Lost in the System: How Traceability can Solve the Problem of Counterfeit Materials

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The word "counterfeit" encompasses a wide range of activities that are happening continuously in an "underground” SMT supply chain. The risks and potential effects resulting from the use of counterfeit materials can be huge, threatening human life, as well as the success of any company in the electronics industry. Word on the street is that the occurrence of counterfeit materials is growing rapidly, which means, at some point, a critical mass will be reached. The best managers and engineers among us must surely realize that now is the time to get proactive on this issue before a serious compelling event occurs. Let's play detective and investigate this dark side of manufacturing to try and find out what exactly can be done.

The classic plot of any detective story is the task of discovering the motive, means, and opportunity for the crime. In business, the motive is focused on the financial aspects of materials supply. After all, materials generally are 80–90% of the cost of a finished product. As manufacturing costs decrease, the material costs become more significant. For example, shaving a cent or two off the cost of material in each product can be significant when scaled up to the level of materials used in high-volume consumer products. At the other end of the scale, many individual materials have a high enough value to be a target for counterfeiting even when used in lower volumes.

As well as the physical properties of the materials, test and qualification processes add value to a material, differentiating it from otherwise identical materials. In critical applications, materials that have not been through prescribed testing or have not been handled in an approved way are disqualified from use.


As a result of these pressures, the motivation to reduce material costs can encompass:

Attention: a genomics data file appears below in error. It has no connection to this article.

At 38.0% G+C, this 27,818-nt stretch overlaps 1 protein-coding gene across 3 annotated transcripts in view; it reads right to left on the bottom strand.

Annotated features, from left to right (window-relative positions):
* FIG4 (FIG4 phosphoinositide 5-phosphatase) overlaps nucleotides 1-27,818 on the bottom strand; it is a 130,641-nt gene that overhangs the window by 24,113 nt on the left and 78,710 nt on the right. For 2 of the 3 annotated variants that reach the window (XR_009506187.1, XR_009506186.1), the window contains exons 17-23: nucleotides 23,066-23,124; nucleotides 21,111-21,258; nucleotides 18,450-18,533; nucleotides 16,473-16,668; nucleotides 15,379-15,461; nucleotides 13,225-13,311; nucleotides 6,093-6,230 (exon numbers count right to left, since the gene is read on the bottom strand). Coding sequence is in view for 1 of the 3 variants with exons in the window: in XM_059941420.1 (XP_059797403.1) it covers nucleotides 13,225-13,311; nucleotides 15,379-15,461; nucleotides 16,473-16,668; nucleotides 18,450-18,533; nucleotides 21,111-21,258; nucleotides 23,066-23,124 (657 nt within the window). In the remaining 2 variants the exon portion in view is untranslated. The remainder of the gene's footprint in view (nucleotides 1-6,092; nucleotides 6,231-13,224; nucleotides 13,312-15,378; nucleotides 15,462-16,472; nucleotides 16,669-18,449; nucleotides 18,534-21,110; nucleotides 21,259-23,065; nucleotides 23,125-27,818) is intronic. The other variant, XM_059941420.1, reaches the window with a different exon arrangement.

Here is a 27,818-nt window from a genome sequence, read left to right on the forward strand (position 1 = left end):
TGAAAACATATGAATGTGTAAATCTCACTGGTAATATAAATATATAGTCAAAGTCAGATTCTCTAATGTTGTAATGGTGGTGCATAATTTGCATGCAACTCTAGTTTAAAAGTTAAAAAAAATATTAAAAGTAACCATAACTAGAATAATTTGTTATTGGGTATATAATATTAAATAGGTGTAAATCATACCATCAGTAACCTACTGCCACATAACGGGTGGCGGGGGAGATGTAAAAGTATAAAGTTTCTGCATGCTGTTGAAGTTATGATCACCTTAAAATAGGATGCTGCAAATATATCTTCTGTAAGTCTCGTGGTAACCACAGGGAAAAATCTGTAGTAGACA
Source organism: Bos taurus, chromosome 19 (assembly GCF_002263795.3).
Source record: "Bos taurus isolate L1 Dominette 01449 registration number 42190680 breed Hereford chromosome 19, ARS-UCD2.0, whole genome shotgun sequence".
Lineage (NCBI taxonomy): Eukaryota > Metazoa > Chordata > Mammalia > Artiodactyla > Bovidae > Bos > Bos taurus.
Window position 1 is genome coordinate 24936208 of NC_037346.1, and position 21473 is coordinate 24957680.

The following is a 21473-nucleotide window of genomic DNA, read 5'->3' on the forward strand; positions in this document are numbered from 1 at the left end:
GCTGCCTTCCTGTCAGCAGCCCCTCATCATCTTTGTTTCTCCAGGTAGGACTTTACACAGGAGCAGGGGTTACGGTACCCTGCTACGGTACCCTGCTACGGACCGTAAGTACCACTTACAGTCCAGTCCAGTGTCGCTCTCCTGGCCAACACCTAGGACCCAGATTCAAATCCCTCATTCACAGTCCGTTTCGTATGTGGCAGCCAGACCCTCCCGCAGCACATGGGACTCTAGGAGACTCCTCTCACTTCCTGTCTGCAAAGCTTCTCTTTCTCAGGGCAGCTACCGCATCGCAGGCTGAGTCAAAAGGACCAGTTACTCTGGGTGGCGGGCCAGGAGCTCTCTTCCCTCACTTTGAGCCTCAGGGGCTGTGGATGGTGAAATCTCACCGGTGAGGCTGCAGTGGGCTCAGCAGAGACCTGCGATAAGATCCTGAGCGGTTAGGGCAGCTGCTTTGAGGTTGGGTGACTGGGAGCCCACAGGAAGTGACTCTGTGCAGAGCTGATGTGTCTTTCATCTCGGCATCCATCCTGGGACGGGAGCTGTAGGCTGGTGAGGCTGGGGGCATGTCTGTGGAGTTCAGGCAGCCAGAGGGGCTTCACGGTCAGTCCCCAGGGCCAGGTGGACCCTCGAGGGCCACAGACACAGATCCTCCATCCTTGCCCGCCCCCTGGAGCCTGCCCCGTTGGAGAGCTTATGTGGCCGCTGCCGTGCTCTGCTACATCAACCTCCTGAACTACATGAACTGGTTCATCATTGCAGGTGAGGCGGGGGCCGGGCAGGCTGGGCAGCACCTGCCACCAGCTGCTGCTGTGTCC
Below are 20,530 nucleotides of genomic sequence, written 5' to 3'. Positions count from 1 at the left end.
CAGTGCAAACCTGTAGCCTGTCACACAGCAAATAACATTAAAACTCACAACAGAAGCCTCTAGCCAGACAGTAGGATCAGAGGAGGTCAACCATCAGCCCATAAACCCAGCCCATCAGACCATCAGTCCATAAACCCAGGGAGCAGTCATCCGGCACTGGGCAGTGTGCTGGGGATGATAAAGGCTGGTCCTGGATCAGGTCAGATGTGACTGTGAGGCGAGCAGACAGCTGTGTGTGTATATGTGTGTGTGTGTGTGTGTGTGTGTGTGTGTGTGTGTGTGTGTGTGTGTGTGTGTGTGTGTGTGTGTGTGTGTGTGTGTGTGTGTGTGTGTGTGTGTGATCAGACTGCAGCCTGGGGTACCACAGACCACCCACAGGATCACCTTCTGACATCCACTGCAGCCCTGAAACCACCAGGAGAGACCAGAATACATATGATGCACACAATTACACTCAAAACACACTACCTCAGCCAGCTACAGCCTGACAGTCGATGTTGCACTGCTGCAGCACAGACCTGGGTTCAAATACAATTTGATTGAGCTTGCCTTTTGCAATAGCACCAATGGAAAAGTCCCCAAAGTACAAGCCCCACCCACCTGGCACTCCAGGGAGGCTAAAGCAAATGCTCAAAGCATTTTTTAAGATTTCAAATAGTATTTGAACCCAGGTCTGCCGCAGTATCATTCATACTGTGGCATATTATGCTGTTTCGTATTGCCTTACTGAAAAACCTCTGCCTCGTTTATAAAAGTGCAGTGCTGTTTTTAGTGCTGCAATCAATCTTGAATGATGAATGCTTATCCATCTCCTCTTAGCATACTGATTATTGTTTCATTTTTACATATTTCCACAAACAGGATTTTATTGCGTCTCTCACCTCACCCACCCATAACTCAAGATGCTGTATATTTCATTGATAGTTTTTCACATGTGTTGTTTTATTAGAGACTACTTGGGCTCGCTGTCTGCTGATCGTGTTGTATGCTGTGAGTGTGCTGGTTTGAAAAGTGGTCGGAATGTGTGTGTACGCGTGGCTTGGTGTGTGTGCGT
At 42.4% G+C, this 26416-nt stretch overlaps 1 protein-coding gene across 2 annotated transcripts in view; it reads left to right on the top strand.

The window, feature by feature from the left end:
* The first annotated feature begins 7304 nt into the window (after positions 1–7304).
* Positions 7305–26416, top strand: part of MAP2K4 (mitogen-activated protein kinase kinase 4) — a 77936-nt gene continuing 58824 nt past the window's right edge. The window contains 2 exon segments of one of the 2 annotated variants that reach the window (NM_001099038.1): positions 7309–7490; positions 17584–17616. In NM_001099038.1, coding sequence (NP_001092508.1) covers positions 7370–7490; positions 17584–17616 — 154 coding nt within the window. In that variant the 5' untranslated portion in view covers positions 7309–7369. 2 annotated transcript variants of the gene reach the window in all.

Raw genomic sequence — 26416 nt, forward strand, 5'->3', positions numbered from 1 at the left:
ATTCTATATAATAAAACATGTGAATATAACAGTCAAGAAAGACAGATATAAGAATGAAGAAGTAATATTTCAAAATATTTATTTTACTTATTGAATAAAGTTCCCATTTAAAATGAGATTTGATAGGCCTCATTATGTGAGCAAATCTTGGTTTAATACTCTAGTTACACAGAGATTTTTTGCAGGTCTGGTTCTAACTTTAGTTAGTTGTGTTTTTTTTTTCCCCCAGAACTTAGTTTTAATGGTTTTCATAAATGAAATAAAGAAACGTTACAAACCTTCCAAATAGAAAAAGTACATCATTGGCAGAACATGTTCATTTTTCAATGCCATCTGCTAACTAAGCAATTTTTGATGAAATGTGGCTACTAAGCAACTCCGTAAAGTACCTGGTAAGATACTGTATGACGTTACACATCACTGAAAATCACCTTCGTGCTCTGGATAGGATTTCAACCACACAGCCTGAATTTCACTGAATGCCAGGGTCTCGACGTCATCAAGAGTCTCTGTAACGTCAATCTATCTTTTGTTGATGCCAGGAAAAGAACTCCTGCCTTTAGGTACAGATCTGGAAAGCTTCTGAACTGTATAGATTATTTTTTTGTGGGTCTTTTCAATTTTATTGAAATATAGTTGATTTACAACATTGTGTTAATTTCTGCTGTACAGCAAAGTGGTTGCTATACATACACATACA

Vendor cloning: There are many choices of materials manufacturers, and some have better quality or consistent products, which are also more expensive. The golden rule is to select the level of quality needed at the lowest price available. Substituting lower cost materials in volume, however, can make a considerable financial difference.

Test failures: In testing materials during manufacture, some will inevitably fail. Electrical properties may fall outside of control parameters, or stress testing may reveal weaknesses. These failures create an opportunity for individual materials, groups of materials, or even a whole batch of materials to be scrapped or re-packaged as cheaper versions. This may not represent a huge cost to the original manufacturer, but the opportunity to make some extra money could be a significant motivation to anyone else involved in disposal or recycling.

Trial materials: Materials made during the setting up of manufacturing processes, or samples generated, could also be intercepted in the disposal process and re-sold.

Dirty materials: It is not only in the material manufacture and supply-chain process that counterfeit materials can be introduced. Spoilage generated during assembly production can also be inappropriately used. For example, materials that have been rejected by the SMT processes and discarded may be gathered up and recycled back into the machine at a later time. The handling of these materials outside of the supply-chain rules introduces risk of contamination from dirt and water. In many situations, refurbishing materials is acceptable, but in a situation where an acute shortage of materials happens at the end of a production run because of unexpectedly high spoilage can be a great motivator to simply pick up discarded materials and put them in a tray for re-use. These are also counterfeit because they deviate from the approved supply procedure.

“Garage” materials: Some materials are made specifically with the intent to replace authorized materials. The classic situation is an entrepreneur who buys an out-dated manufacturing process that he sets up in a garage to churn out materials made with substandard raw materials, often without testing. The intent is simply to make the materials as cheaply as possible and then find a way to introduce them as genuine materials in the supply chain.

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Editor's Note: This article originally appeared in the January 2016 issue of SMT Magazine.


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